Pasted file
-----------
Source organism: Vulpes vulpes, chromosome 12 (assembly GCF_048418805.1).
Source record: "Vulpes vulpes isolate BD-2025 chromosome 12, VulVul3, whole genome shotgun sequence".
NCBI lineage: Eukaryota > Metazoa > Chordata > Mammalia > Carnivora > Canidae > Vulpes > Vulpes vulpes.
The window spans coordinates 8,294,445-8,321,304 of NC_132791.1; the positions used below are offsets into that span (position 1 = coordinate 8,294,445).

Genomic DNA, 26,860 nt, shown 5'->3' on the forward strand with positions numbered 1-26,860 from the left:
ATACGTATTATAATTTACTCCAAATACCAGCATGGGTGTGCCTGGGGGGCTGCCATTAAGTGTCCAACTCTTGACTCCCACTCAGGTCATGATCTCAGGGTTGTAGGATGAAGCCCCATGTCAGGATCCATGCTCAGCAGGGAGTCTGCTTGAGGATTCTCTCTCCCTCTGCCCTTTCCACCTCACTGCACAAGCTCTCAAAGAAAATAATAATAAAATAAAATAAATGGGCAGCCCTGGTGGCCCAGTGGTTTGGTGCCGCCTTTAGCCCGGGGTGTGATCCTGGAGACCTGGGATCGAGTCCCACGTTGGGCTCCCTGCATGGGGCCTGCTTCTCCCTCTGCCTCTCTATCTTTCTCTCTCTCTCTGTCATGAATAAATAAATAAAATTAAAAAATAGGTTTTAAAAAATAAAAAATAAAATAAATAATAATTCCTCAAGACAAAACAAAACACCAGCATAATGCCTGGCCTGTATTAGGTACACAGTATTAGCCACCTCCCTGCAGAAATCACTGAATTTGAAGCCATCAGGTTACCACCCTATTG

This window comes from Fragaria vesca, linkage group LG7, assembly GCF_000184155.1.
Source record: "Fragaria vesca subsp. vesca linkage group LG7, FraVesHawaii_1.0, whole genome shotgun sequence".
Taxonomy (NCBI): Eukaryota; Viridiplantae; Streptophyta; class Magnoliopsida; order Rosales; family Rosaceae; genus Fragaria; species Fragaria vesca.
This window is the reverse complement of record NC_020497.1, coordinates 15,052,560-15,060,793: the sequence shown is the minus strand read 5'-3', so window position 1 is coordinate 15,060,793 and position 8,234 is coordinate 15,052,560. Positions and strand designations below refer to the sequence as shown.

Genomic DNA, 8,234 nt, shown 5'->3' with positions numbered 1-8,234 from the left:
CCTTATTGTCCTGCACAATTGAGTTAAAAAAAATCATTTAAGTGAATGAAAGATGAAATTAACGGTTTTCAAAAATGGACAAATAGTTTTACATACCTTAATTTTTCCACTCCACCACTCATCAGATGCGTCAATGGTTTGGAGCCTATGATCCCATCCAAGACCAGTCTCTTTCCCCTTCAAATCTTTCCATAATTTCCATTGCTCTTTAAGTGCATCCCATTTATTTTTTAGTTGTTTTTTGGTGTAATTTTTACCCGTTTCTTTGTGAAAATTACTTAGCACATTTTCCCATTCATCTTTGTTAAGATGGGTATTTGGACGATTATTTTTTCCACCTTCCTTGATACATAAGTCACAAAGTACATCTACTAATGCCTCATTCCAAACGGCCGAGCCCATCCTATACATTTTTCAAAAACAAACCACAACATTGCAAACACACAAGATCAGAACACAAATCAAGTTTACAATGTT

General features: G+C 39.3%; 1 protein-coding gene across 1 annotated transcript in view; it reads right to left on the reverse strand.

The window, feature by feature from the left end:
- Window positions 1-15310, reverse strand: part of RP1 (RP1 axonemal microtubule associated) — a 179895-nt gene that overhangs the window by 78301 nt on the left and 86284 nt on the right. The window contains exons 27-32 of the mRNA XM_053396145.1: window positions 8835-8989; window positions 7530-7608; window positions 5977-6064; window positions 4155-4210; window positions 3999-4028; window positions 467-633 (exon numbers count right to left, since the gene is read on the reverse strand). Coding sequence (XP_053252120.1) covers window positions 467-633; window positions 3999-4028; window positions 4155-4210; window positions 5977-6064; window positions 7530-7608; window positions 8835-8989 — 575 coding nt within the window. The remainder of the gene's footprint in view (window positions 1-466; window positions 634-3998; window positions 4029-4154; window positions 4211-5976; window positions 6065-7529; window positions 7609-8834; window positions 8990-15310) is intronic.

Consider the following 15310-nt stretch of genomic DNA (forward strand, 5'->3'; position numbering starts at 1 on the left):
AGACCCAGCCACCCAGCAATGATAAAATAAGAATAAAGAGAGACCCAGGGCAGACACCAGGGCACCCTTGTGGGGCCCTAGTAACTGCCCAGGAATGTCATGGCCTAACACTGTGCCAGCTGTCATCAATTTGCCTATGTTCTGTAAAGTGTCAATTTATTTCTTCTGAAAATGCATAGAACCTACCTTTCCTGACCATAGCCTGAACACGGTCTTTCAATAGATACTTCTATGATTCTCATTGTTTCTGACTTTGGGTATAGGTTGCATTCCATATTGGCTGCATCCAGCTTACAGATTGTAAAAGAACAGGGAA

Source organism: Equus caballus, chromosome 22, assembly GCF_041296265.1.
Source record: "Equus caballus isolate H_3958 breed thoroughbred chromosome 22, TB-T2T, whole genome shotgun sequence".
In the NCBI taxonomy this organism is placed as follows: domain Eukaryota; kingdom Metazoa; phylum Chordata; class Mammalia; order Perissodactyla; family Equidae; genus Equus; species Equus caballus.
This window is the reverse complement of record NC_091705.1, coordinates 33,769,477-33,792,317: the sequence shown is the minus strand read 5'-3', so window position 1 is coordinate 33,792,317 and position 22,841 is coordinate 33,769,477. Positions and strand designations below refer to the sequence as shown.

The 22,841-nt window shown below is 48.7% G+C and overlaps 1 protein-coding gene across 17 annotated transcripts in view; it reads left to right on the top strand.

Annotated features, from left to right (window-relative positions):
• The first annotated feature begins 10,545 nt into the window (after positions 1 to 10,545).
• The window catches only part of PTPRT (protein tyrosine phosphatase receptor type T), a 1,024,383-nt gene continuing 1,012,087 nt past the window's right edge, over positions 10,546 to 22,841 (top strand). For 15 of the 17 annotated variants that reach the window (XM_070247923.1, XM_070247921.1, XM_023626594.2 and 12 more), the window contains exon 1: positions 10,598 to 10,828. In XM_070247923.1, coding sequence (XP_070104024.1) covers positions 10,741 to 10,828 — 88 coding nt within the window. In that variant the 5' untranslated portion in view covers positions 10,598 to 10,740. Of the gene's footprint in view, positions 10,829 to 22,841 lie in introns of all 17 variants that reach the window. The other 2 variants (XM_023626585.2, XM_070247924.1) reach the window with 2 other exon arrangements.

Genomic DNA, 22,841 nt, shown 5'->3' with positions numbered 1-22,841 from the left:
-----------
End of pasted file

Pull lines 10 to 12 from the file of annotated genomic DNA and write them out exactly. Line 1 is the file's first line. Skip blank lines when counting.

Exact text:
This window is the reverse complement of record NC_020497.1, coordinates 15,052,560-15,060,793: the sequence shown is the minus strand read 5'-3', so window position 1 is coordinate 15,060,793 and position 8,234 is coordinate 15,052,560. Positions and strand designations below refer to the sequence as shown.

Genomic DNA, 8,234 nt, shown 5'->3' with positions numbered 1-8,234 from the left:
CCTTATTGTCCTGCACAATTGAGTTAAAAAAAATCATTTAAGTGAATGAAAGATGAAATTAACGGTTTTCAAAAATGGACAAATAGTTTTACATACCTTAATTTTTCCACTCCACCACTCATCAGATGCGTCAATGGTTTGGAGCCTATGATCCCATCCAAGACCAGTCTCTTTCCCCTTCAAATCTTTCCATAATTTCCATTGCTCTTTAAGTGCATCCCATTTATTTTTTAGTTGTTTTTTGGTGTAATTTTTACCCGTTTCTTTGTGAAAATTACTTAGCACATTTTCCCATTCATCTTTGTTAAGATGGGTATTTGGACGATTATTTTTTCCACCTTCCTTGATACATAAGTCACAAAGTACATCTACTAATGCCTCATTCCAAACGGCCGAGCCCATCCTATACATTTTTCAAAAACAAACCACAACATTGCAAACACACAAGATCAGAACACAAATCAAGTTTACAATGTT